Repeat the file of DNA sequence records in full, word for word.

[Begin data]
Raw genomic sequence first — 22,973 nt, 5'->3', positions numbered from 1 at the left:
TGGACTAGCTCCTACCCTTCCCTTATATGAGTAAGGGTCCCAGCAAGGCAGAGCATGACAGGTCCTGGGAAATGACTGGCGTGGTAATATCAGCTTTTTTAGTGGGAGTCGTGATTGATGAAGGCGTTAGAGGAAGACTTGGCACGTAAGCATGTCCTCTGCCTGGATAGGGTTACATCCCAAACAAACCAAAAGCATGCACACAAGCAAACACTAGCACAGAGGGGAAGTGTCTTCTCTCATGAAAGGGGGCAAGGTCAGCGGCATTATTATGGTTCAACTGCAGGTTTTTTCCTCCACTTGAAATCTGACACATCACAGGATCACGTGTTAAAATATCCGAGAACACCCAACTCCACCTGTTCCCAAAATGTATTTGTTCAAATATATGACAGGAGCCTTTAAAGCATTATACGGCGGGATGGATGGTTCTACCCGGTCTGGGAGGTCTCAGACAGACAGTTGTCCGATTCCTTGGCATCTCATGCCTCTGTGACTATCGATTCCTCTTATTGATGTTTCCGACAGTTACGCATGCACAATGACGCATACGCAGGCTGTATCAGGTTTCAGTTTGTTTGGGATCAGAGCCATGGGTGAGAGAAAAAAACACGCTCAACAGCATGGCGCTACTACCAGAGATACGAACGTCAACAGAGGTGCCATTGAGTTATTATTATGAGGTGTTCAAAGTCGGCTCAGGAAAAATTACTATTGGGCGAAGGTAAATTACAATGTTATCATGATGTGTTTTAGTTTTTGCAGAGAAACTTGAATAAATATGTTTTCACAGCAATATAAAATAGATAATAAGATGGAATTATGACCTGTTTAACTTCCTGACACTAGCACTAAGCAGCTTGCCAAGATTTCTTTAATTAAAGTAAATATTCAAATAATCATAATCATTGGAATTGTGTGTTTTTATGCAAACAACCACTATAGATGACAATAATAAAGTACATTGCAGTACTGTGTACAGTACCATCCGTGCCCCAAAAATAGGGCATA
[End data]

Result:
Raw genomic sequence first — 22,973 nt, 5'->3', positions numbered from 1 at the left:
TGGACTAGCTCCTACCCTTCCCTTATATGAGTAAGGGTCCCAGCAAGGCAGAGCATGACAGGTCCTGGGAAATGACTGGCGTGGTAATATCAGCTTTTTTAGTGGGAGTCGTGATTGATGAAGGCGTTAGAGGAAGACTTGGCACGTAAGCATGTCCTCTGCCTGGATAGGGTTACATCCCAAACAAACCAAAAGCATGCACACAAGCAAACACTAGCACAGAGGGGAAGTGTCTTCTCTCATGAAAGGGGGCAAGGTCAGCGGCATTATTATGGTTCAACTGCAGGTTTTTTCCTCCACTTGAAATCTGACACATCACAGGATCACGTGTTAAAATATCCGAGAACACCCAACTCCACCTGTTCCCAAAATGTATTTGTTCAAATATATGACAGGAGCCTTTAAAGCATTATACGGCGGGATGGATGGTTCTACCCGGTCTGGGAGGTCTCAGACAGACAGTTGTCCGATTCCTTGGCATCTCATGCCTCTGTGACTATCGATTCCTCTTATTGATGTTTCCGACAGTTACGCATGCACAATGACGCATACGCAGGCTGTATCAGGTTTCAGTTTGTTTGGGATCAGAGCCATGGGTGAGAGAAAAAAACACGCTCAACAGCATGGCGCTACTACCAGAGATACGAACGTCAACAGAGGTGCCATTGAGTTATTATTATGAGGTGTTCAAAGTCGGCTCAGGAAAAATTACTATTGGGCGAAGGTAAATTACAATGTTATCATGATGTGTTTTAGTTTTTGCAGAGAAACTTGAATAAATATGTTTTCACAGCAATATAAAATAGATAATAAGATGGAATTATGACCTGTTTAACTTCCTGACACTAGCACTAAGCAGCTTGCCAAGATTTCTTTAATTAAAGTAAATATTCAAATAATCATAATCATTGGAATTGTGTGTTTTTATGCAAACAACCACTATAGATGACAATAATAAAGTACATTGCAGTACTGTGTACAGTACCATCCGTGCCCCAAAAATAGGGCATA